I’ve been won over by the people of Alberta, Canada.
In the short time I’ve been here we have found a common love; free cake.
First we happened upon a supermarket that was celebrating its first birthday. They had two types of cake on offer. Then, shortly afterwards the local Community Centre put on a family fun day to celebrate the fact that they’ve been very helpful for 25 years. And just today I learned that we narrowly missed free cake at the Canada Day celebrations. Which were wonderful by the way.
Cochrane is a small town of 18,000 people with Wild West style buildings. If this were a proper travel blog I’d be saying something like….”With breathtaking Rocky Mountains to the west, the metropolis of Calgary to the south east, beautiful Water Valley to the south west and the adventure playground of Kananaskis due south, Cochrane is the little town with easy access to it all”. Most importantly for my 3 year old friend Lina, it has (what she calls) a musketeer in their town logo.
A lot of towns in this area were named back before it became frowned upon to lay your hat on a spot and call it after yourself (thankfully my ancestors got in before the cut). However, Cochrane is named in honour of the chap who began the Ranche here in 1881. By 1903 the little hamlet of Cochrane had become a town.
The nearest city, Calgary (about 30 minutes drive) came into being back in the 1860′s, when Montana decided to outlaw illegal liquor sales to natives. People who made their living this way were understandably perturbed and so hopped over the border, out of the jurisdiction of the anti-illegal liquor selling folk. Those who took the trip over the Canadian border found natives who were willing to trade whiskey for buffalo robes (which, I discovered, means buffalo skin, not coats for cold buffalo).
The main inhabitants of these lands were the Blackfoot (‘native’) people, whiskey traders and wolf hunters (both not-so-native). The wolfhunters lay poison to kill buffalo, attracting wolfves, who they then killed. Caught in the crossfire were the dogs of the Blackfoot who would also run in to eat some fallen buffalo. The whiskey traders saw a business opportunity and sold guns to the natives at the same time, to deal with the dog-killers. So… the natives didn’t like the wolfers, and the wolfers didn’t like the whiskey sellers, but the whiskey salespeople were pretty content with life.
A conflict arose, and the wolf hunters decided a provisional government should be set up, and that they should run it. First item on their agenda was, understandably, the prohibition of selling firearms to the Blackfoot. The folk over on the law and order-some East Coast of Canada got wind of the whiskey/wolf (and also fur trading) shenanigans and sent their North-West Mountain Police force to the region. They set up Fort Calgary and befriended the natives (now known as First Nations). This new friendship led to the Blackfoot signing treaties that led to settlements in this part of the country.
Before the police on horses rolled into town the traders set up a fort called Fort Whoop-Up. Worth a visit just to honour the men who came up with such a great name.
The Most Welcoming Town of all
Even more impressive that the fantastic fort naming, is the incredible welcome newcomers get nowadays when they move to this town. I heard two newbies laugh (while eating free hamburgers given by the townspeople) about their matching candles. Candles are a staple of the Official Welcome Pack. Also included are coupons and vouchers for almost every business in town. We got a $30 voucher for a taco restaurant, and a $25 voucher for a seafood restaurant. There are coupons for paint, car servicing, dance classes, coffee houses, spas and a free gym pass (among others). I know these are all ploys to get us into their establishments, but they work! And I liked the hearty welcome I got from the staff at the health food store as I enjoyed my 15% discount for being new (didn’t mention that I’m only on holiday and that I’d swiped the coupon from a genuine newbie).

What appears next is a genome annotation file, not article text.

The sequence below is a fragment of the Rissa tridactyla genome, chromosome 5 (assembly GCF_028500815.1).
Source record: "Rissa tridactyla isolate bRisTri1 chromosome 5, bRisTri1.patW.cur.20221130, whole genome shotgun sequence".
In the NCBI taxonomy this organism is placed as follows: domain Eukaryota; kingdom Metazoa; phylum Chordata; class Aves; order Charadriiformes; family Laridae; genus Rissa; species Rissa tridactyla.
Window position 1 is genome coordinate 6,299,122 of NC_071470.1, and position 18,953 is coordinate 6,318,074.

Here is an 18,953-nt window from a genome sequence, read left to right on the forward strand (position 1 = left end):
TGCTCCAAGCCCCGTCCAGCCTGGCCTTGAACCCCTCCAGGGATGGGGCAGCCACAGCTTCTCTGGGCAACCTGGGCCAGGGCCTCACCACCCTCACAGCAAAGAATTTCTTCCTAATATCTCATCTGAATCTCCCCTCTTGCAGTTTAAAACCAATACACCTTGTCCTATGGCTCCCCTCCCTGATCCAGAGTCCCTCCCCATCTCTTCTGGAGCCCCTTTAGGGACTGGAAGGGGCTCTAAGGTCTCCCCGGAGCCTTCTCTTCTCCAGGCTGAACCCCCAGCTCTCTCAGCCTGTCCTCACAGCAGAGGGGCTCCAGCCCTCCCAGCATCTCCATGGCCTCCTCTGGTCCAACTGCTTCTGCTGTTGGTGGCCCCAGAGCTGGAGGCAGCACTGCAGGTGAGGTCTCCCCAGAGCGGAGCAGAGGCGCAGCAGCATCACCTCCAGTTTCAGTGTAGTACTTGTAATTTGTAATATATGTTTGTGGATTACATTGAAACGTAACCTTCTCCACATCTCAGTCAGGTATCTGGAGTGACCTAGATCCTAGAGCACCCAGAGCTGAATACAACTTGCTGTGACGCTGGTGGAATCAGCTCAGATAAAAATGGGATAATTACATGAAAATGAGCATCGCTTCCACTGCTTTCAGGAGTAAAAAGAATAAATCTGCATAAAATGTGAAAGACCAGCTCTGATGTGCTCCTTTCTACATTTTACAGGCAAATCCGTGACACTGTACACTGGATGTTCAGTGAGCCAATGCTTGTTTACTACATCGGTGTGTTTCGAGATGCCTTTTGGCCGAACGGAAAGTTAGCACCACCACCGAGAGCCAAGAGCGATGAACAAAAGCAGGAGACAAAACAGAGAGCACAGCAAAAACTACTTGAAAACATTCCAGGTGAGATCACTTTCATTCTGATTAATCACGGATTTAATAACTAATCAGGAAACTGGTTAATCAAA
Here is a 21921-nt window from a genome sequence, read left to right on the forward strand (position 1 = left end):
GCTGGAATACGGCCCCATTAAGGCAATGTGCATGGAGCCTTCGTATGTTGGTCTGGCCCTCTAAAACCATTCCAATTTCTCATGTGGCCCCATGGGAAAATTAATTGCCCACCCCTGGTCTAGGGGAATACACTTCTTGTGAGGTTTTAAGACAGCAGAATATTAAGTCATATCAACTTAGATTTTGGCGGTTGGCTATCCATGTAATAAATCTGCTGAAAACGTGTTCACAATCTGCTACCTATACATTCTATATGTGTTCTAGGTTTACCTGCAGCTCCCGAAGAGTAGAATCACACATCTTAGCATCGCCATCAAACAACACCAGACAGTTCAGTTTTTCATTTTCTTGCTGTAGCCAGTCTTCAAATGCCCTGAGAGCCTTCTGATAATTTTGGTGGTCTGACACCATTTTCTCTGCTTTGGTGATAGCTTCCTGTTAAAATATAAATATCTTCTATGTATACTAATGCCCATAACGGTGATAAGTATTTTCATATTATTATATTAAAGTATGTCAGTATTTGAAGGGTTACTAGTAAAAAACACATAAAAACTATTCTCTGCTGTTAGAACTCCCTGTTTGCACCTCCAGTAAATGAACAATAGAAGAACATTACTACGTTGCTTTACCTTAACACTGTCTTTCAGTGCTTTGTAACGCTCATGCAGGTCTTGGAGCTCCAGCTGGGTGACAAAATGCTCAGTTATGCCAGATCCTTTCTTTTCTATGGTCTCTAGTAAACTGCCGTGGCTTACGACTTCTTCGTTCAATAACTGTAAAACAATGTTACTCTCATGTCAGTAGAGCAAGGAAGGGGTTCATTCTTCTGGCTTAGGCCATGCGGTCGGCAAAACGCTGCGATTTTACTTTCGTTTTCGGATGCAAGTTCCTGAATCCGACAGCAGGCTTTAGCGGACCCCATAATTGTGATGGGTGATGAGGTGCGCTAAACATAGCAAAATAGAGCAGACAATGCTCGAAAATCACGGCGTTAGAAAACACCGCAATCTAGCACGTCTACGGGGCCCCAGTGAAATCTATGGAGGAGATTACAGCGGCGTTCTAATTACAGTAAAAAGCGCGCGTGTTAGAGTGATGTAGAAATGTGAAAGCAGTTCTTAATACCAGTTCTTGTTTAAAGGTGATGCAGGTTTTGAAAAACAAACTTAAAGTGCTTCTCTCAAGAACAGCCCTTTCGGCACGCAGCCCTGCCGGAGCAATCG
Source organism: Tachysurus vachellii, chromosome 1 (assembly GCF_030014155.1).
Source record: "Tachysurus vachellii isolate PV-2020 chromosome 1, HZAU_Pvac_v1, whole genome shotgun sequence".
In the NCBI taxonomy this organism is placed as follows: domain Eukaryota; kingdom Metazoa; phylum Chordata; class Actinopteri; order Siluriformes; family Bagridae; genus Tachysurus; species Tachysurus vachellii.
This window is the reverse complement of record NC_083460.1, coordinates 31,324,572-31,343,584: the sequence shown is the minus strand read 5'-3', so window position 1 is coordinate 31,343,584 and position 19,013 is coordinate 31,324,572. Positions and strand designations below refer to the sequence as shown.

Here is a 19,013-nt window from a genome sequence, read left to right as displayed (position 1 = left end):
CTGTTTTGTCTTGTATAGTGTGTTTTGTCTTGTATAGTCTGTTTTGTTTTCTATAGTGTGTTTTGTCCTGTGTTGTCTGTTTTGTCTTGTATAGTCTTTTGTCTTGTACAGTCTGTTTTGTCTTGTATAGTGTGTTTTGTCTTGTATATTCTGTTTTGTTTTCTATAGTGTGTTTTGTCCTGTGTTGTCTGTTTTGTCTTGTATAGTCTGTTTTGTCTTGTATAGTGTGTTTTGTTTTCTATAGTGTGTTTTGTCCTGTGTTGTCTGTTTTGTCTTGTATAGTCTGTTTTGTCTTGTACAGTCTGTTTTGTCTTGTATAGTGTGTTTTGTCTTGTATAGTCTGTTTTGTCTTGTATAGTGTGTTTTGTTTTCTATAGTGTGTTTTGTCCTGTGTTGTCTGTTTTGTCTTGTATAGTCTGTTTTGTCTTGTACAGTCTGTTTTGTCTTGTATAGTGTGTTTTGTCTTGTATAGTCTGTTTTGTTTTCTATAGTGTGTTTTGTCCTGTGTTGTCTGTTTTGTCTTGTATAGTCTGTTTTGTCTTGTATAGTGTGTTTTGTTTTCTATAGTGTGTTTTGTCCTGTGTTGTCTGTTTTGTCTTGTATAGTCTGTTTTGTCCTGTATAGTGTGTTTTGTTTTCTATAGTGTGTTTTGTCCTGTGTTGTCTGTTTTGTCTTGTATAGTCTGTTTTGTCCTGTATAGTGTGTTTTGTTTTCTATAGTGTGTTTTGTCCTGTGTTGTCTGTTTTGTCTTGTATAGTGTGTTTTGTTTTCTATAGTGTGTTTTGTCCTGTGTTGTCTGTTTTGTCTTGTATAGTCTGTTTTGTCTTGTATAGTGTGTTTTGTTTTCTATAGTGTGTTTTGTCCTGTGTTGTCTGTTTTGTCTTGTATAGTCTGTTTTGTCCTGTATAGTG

At the local supermarket the lady at the till uses the same voice one would expect from a nurse when being told, “You’ve been a good wickle girl today, here’s a big lollipop for you”. I often look around to see if they’re talking to a child behind me. But no, the cutesy voice is for the grown ups. Once I got over the initial shock I came to enjoy this cheeriness.
It’s a welcome that I couldn’t imagine in Ireland. The country that is hailed as the ‘Land of a thousand welcomes’. This is a rapidly growing town, the price of real estate takes a sharp incline to the right on any graph I’ve seen as it’s only 37km from the centre of Calgary, a big city in an oil rich state. They don’t need to entice people here, they’re just ridiculously friendly (and enjoy sharing cake for some reason).
I finished college just as things went south in Ireland. I’d forgotten, or never realised in the first place, that there are places in the world actively looking for employees. People here can’t believe how underused young people are in Ireland. The politicians on local television wear cowboy hats and the people speak of them in favourable terms, which is something completely new to me. In a recent poll people were very complimentary of the local government’s response to the local floods.
If you’re not yet convinced; they have a piano on the main street that people play for a few minutes, and then move along.
The historical information above has been ‘borrowed’ from Experience Kananaski Country and the Cowboy Trail
(Most other posts on this blog have lost their photos – whoops. Will be sorted soon)